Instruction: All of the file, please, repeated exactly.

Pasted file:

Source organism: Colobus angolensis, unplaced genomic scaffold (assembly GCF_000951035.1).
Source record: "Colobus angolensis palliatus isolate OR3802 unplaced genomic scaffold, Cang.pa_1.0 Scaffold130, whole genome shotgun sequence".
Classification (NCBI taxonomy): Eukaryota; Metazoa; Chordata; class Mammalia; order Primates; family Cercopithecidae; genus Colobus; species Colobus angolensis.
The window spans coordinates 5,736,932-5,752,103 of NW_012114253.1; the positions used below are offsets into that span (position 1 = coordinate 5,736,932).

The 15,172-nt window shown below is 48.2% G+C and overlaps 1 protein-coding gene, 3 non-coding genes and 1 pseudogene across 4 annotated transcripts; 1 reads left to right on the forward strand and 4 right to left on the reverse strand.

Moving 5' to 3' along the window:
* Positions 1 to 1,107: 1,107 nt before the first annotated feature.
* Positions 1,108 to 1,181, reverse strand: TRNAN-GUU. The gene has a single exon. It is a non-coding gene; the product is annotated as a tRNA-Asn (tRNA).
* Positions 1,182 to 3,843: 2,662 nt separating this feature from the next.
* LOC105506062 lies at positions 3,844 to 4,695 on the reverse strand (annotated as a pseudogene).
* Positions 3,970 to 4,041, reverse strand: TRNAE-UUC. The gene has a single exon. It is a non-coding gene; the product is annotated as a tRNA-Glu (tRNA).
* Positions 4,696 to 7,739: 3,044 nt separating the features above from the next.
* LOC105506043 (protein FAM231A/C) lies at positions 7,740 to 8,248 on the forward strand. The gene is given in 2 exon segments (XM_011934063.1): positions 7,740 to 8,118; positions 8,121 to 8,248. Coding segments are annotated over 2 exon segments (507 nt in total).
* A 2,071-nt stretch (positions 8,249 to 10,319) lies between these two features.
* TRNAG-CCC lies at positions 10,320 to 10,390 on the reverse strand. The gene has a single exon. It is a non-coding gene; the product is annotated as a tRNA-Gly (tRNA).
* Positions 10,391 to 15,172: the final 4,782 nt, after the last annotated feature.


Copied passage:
Source organism: Colobus angolensis, unplaced genomic scaffold (assembly GCF_000951035.1).
Source record: "Colobus angolensis palliatus isolate OR3802 unplaced genomic scaffold, Cang.pa_1.0 Scaffold130, whole genome shotgun sequence".
Classification (NCBI taxonomy): Eukaryota; Metazoa; Chordata; class Mammalia; order Primates; family Cercopithecidae; genus Colobus; species Colobus angolensis.
The window spans coordinates 5,736,932-5,752,103 of NW_012114253.1; the positions used below are offsets into that span (position 1 = coordinate 5,736,932).

The 15,172-nt window shown below is 48.2% G+C and overlaps 1 protein-coding gene, 3 non-coding genes and 1 pseudogene across 4 annotated transcripts; 1 reads left to right on the forward strand and 4 right to left on the reverse strand.

Moving 5' to 3' along the window:
* Positions 1 to 1,107: 1,107 nt before the first annotated feature.
* Positions 1,108 to 1,181, reverse strand: TRNAN-GUU. The gene has a single exon. It is a non-coding gene; the product is annotated as a tRNA-Asn (tRNA).
* Positions 1,182 to 3,843: 2,662 nt separating this feature from the next.
* LOC105506062 lies at positions 3,844 to 4,695 on the reverse strand (annotated as a pseudogene).
* Positions 3,970 to 4,041, reverse strand: TRNAE-UUC. The gene has a single exon. It is a non-coding gene; the product is annotated as a tRNA-Glu (tRNA).
* Positions 4,696 to 7,739: 3,044 nt separating the features above from the next.
* LOC105506043 (protein FAM231A/C) lies at positions 7,740 to 8,248 on the forward strand. The gene is given in 2 exon segments (XM_011934063.1): positions 7,740 to 8,118; positions 8,121 to 8,248. Coding segments are annotated over 2 exon segments (507 nt in total).
* A 2,071-nt stretch (positions 8,249 to 10,319) lies between these two features.
* TRNAG-CCC lies at positions 10,320 to 10,390 on the reverse strand. The gene has a single exon. It is a non-coding gene; the product is annotated as a tRNA-Gly (tRNA).
* Positions 10,391 to 15,172: the final 4,782 nt, after the last annotated feature.